No Jobs? These Mexican Immigrants Made Their Own

In a wildly competitive job market, five female day laborers decided to take their financial fates into their own hands.


"Jobs" is the word on the tip of everyone's tongue right now, whether in Congress, around Midwest dinner tables, or at the Occupy Wall Street protests. Specifically, the lack of them. There are now about seven applicants for every job available, a steep jump from when it was about two-to-one in the early aughts. That much competition requires a lot of work to stand out, but even the most remarkable job candidates are sometimes passed over in this economy. That's when some enterprising people decide to build their own path.

Meet the women of the Apple Eco-friendly Cleaning Cooperative. Much like the co-op cleaning services GOOD covered earlier this week, Apple is a collective of five Mexican women living in New York City who got tired of working odd gigs and wanted more control of their careers. After meeting at a Brooklyn day laborer hiring site, where they would compete for cleaning jobs with dozens of other women, the quintet decided go into business for themselves, and formed an LLC. They also began making their own cleaning products at home out of natural ingredients. The result is a less toxic home for their growing roster of clients and a safer cleaning day for the women themselves, who would sometimes get headaches from working for hours amid traditional chemical cleansers.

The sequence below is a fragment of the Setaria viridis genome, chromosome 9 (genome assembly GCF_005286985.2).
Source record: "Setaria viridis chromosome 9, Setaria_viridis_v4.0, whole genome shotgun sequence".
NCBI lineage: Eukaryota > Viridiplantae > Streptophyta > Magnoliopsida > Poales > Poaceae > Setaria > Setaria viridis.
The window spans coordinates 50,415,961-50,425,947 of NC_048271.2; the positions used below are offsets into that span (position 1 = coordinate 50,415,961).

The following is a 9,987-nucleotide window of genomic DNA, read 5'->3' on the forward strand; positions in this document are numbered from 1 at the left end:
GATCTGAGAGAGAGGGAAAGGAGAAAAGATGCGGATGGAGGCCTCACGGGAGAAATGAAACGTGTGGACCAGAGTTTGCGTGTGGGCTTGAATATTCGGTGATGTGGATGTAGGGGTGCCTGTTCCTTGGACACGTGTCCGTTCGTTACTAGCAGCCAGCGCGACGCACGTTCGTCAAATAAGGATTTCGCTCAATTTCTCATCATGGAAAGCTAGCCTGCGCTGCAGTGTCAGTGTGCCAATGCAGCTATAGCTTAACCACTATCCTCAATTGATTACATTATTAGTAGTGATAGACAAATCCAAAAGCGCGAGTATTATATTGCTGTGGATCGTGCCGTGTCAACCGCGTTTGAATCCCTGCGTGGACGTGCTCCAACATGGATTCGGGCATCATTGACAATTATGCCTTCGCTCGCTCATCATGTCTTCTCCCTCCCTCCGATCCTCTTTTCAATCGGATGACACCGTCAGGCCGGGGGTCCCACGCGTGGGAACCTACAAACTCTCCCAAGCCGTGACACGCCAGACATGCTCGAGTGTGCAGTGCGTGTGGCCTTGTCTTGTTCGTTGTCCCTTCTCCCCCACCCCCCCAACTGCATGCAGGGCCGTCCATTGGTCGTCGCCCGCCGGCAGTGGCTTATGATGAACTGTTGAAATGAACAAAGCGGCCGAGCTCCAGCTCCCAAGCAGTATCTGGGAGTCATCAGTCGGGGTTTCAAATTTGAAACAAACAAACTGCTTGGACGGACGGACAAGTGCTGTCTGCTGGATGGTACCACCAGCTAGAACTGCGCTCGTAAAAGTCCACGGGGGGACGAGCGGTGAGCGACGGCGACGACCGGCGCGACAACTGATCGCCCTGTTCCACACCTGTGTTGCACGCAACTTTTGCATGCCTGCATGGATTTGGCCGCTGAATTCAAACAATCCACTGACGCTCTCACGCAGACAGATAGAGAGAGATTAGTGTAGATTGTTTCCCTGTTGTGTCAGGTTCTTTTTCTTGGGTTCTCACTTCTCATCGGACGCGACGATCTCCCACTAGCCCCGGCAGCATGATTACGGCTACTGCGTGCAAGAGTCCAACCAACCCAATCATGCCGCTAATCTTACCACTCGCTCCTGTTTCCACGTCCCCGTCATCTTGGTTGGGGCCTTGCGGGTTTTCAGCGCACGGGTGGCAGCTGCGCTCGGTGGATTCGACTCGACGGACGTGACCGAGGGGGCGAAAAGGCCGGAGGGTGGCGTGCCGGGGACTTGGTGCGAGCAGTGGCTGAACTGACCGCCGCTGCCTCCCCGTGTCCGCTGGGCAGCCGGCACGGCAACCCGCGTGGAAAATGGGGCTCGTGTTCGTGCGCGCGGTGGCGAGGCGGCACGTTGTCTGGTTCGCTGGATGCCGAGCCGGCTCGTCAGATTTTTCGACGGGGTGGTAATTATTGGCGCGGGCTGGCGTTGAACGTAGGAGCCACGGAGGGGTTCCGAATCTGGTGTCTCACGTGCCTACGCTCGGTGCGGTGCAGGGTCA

In case you're wondering about the women's immigration status, it's worth noting that starting an LLC in the United States is pretty simple, legal immigrant or not. That said, maintaining said business when it comes to tax time would be tremendously difficult for someone without a valid Social Security Number, meaning it's probably safe to assume the women at Apple are on the up-and-up. Just to be sure, we've reached out to the group to ask, and we'll update this post if and when they answer. In the meantime, regardless of how they got to America, it looks as if the American dream is now well within their reach.

via David Leavitt / Twitter and RealTargetTori / Twitter

Last Friday, GOOD reported on an infuriating incident that went down at a Massachusetts Target.

A Target manager who's come to be known as "Target Tori," was harassed by Twitter troll David Leavitt for not selling him an $89 Oral-B Pro 5000 toothbrush for a penny.

He describes himself as a "multimedia journalist who has worked for CBS, AXS, Yahoo, and others."

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via David Leavitt / Twitter

Anyone who has ever worked in retail knows that the worst thing about the job, right after the pay, are the unreasonable cheapskates who "want to talk to your manager" to get some money off an item.

They think that throwing a tantrum will save them a few bucks and don't care if they completely embarrass themselves in the process. Sometimes that involves belittling the poor employee who's just trying to get through their day with an ounce of dignity.

Twitter is rallying around a gal named Tori who works at a Target in Massachusetts after she was tweet-shamed by irate chapekate, journalist, and Twitter troll, David Leavitt.

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via Haldean Brown / Flickr

In a typical work day, people who smoke take more breaks than those who do not. Every few hours they pop outside to have a smoke and usually take a coworker with them.

Don Bryden, Managing director at KCJ Training and Employment Solutions in Swindon, England, thinks that nonsmokers and smokers should be treated equally, so he's giving those who refrain from smoking four extra days to compensate.

Funny enough, Bryden is a smoker himself.

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